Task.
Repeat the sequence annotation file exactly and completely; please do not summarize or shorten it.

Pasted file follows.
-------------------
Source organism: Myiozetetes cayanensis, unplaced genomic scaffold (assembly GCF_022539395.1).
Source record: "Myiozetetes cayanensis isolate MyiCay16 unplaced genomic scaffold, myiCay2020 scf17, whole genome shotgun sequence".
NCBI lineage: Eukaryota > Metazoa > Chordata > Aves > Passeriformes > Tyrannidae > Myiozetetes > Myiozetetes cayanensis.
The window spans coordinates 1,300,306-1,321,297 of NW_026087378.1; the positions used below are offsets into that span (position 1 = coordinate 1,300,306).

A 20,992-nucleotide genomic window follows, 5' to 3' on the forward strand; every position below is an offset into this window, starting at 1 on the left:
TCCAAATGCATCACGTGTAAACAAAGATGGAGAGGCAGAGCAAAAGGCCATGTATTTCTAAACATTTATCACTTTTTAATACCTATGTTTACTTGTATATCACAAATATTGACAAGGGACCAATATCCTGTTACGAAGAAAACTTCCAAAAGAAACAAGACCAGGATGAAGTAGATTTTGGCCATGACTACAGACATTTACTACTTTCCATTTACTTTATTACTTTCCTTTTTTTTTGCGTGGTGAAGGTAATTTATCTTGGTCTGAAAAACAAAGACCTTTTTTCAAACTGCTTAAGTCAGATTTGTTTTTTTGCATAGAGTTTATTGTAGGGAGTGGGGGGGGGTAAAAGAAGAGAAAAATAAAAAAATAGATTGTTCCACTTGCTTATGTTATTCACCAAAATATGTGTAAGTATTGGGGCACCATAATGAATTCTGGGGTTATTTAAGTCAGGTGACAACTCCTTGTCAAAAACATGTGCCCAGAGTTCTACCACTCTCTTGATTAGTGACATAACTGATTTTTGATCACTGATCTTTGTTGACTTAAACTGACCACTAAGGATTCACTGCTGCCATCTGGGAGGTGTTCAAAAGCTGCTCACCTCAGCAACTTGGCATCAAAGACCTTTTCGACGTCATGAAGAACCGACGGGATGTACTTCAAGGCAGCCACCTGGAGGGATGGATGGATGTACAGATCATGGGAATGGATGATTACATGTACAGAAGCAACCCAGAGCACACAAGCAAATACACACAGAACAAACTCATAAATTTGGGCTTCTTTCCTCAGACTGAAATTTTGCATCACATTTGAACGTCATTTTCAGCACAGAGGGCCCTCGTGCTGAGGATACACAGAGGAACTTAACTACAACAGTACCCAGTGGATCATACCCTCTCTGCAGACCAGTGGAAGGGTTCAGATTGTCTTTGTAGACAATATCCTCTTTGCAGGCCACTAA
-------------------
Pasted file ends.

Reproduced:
Source organism: Myiozetetes cayanensis, unplaced genomic scaffold (assembly GCF_022539395.1).
Source record: "Myiozetetes cayanensis isolate MyiCay16 unplaced genomic scaffold, myiCay2020 scf17, whole genome shotgun sequence".
NCBI lineage: Eukaryota > Metazoa > Chordata > Aves > Passeriformes > Tyrannidae > Myiozetetes > Myiozetetes cayanensis.
The window spans coordinates 1,300,306-1,321,297 of NW_026087378.1; the positions used below are offsets into that span (position 1 = coordinate 1,300,306).

A 20,992-nucleotide genomic window follows, 5' to 3' on the forward strand; every position below is an offset into this window, starting at 1 on the left:
TCCAAATGCATCACGTGTAAACAAAGATGGAGAGGCAGAGCAAAAGGCCATGTATTTCTAAACATTTATCACTTTTTAATACCTATGTTTACTTGTATATCACAAATATTGACAAGGGACCAATATCCTGTTACGAAGAAAACTTCCAAAAGAAACAAGACCAGGATGAAGTAGATTTTGGCCATGACTACAGACATTTACTACTTTCCATTTACTTTATTACTTTCCTTTTTTTTTGCGTGGTGAAGGTAATTTATCTTGGTCTGAAAAACAAAGACCTTTTTTCAAACTGCTTAAGTCAGATTTGTTTTTTTGCATAGAGTTTATTGTAGGGAGTGGGGGGGGGTAAAAGAAGAGAAAAATAAAAAAATAGATTGTTCCACTTGCTTATGTTATTCACCAAAATATGTGTAAGTATTGGGGCACCATAATGAATTCTGGGGTTATTTAAGTCAGGTGACAACTCCTTGTCAAAAACATGTGCCCAGAGTTCTACCACTCTCTTGATTAGTGACATAACTGATTTTTGATCACTGATCTTTGTTGACTTAAACTGACCACTAAGGATTCACTGCTGCCATCTGGGAGGTGTTCAAAAGCTGCTCACCTCAGCAACTTGGCATCAAAGACCTTTTCGACGTCATGAAGAACCGACGGGATGTACTTCAAGGCAGCCACCTGGAGGGATGGATGGATGTACAGATCATGGGAATGGATGATTACATGTACAGAAGCAACCCAGAGCACACAAGCAAATACACACAGAACAAACTCATAAATTTGGGCTTCTTTCCTCAGACTGAAATTTTGCATCACATTTGAACGTCATTTTCAGCACAGAGGGCCCTCGTGCTGAGGATACACAGAGGAACTTAACTACAACAGTACCCAGTGGATCATACCCTCTCTGCAGACCAGTGGAAGGGTTCAGATTGTCTTTGTAGACAATATCCTCTTTGCAGGCCACTAA